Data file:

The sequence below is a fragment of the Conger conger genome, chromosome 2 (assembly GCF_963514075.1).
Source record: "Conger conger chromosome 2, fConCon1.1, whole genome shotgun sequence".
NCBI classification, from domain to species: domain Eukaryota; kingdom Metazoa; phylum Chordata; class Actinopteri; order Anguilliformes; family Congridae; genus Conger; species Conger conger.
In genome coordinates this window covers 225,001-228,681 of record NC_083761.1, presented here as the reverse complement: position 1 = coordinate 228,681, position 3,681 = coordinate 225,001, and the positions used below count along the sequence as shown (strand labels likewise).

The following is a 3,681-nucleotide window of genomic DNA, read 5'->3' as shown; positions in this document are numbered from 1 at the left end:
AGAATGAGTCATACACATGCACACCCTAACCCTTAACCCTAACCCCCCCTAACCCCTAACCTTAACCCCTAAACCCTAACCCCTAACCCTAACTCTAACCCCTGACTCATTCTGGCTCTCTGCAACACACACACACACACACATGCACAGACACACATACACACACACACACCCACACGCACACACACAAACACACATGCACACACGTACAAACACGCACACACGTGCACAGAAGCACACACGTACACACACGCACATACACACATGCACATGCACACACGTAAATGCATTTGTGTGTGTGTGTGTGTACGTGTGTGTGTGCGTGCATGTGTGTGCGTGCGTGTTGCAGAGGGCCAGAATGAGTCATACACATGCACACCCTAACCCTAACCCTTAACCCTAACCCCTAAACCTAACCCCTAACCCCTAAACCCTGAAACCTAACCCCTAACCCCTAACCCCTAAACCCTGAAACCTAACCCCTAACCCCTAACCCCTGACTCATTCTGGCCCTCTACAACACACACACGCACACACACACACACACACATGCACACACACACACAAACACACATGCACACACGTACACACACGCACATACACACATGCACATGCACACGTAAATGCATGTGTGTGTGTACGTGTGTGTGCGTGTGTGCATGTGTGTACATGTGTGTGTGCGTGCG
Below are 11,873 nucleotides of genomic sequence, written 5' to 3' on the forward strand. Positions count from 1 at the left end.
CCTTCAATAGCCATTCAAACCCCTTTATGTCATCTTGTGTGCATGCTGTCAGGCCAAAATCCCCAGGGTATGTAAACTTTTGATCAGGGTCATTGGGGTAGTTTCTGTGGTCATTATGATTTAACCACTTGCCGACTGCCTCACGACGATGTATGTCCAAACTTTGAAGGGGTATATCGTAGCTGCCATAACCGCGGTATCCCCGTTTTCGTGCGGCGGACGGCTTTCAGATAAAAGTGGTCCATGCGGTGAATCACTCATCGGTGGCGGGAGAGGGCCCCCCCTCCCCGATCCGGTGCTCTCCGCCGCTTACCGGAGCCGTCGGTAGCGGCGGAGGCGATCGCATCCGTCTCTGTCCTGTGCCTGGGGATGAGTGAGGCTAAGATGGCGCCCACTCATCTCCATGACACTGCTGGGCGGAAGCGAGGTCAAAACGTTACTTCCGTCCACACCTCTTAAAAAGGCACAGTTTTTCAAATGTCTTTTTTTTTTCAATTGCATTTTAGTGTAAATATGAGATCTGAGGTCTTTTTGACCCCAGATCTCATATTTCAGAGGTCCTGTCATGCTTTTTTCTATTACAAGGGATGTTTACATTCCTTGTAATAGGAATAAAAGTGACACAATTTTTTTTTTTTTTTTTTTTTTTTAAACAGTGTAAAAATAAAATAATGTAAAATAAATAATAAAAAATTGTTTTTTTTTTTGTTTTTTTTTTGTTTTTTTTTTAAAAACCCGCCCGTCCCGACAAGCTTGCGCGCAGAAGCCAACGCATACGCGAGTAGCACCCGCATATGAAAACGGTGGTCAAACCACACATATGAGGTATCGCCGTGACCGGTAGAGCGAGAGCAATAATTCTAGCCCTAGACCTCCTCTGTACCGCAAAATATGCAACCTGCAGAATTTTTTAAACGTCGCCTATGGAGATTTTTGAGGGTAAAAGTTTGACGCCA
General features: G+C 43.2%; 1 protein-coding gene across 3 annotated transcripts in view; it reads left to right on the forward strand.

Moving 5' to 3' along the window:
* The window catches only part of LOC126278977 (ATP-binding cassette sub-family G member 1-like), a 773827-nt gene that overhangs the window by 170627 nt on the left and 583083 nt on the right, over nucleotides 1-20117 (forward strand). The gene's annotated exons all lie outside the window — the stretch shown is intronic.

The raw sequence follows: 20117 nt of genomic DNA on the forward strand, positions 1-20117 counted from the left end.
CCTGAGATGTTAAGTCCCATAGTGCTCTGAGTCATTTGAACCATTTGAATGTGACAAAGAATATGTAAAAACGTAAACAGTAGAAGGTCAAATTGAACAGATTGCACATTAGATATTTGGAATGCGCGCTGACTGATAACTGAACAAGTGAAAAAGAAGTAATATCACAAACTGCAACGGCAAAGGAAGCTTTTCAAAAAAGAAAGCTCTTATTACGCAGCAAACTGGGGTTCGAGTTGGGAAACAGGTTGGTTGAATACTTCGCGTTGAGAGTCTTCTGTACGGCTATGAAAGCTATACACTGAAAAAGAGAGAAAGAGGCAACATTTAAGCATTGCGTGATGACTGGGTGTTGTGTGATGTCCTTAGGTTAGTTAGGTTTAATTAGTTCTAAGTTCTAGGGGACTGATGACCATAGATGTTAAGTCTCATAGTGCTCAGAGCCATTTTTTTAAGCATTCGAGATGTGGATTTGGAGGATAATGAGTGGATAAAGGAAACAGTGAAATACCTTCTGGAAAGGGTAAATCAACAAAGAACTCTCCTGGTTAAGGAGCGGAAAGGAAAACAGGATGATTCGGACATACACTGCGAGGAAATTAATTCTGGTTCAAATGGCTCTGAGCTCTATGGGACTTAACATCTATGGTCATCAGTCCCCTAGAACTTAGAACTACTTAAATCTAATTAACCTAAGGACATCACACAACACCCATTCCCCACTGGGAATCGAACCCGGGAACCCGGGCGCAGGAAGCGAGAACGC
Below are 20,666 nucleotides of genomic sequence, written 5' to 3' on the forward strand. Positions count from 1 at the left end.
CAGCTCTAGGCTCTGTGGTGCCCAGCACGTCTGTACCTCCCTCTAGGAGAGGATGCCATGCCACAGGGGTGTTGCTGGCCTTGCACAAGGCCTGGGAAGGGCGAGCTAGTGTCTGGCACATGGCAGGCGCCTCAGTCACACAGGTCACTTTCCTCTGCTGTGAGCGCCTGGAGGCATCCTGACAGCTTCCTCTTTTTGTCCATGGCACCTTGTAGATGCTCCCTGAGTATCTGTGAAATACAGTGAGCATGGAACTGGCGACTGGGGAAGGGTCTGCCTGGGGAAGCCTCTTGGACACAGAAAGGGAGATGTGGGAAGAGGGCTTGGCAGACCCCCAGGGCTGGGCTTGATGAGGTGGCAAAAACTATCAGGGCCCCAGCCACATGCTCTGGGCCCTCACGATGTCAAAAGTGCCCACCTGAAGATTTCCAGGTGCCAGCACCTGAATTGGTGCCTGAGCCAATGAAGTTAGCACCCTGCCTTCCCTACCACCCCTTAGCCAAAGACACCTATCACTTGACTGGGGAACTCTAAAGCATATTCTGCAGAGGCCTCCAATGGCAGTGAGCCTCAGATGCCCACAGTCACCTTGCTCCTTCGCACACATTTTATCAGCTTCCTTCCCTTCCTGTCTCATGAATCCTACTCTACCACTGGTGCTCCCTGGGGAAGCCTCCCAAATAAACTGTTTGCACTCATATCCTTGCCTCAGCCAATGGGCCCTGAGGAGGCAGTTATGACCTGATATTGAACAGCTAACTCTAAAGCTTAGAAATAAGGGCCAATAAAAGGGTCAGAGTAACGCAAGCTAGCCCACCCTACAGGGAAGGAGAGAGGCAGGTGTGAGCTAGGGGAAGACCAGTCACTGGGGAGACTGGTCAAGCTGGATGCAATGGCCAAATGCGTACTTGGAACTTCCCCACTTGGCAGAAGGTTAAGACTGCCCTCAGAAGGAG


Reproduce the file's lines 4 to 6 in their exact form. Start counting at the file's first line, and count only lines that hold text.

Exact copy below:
In genome coordinates this window covers 225,001-228,681 of record NC_083761.1, presented here as the reverse complement: position 1 = coordinate 228,681, position 3,681 = coordinate 225,001, and the positions used below count along the sequence as shown (strand labels likewise).

The following is a 3,681-nucleotide window of genomic DNA, read 5'->3' as shown; positions in this document are numbered from 1 at the left end:
AGAATGAGTCATACACATGCACACCCTAACCCTTAACCCTAACCCCCCCTAACCCCTAACCTTAACCCCTAAACCCTAACCCCTAACCCTAACTCTAACCCCTGACTCATTCTGGCTCTCTGCAACACACACACACACACACATGCACAGACACACATACACACACACACACCCACACGCACACACACAAACACACATGCACACACGTACAAACACGCACACACGTGCACAGAAGCACACACGTACACACACGCACATACACACATGCACATGCACACACGTAAATGCATTTGTGTGTGTGTGTGTGTACGTGTGTGTGTGCGTGCATGTGTGTGCGTGCGTGTTGCAGAGGGCCAGAATGAGTCATACACATGCACACCCTAACCCTAACCCTTAACCCTAACCCCTAAACCTAACCCCTAACCCCTAAACCCTGAAACCTAACCCCTAACCCCTAACCCCTAAACCCTGAAACCTAACCCCTAACCCCTAACCCCTGACTCATTCTGGCCCTCTACAACACACACACGCACACACACACACACACACATGCACACACACACACAAACACACATGCACACACGTACACACACGCACATACACACATGCACATGCACACGTAAATGCATGTGTGTGTGTACGTGTGTGTGCGTGTGTGCATGTGTGTACATGTGTGTGTGCGTGCG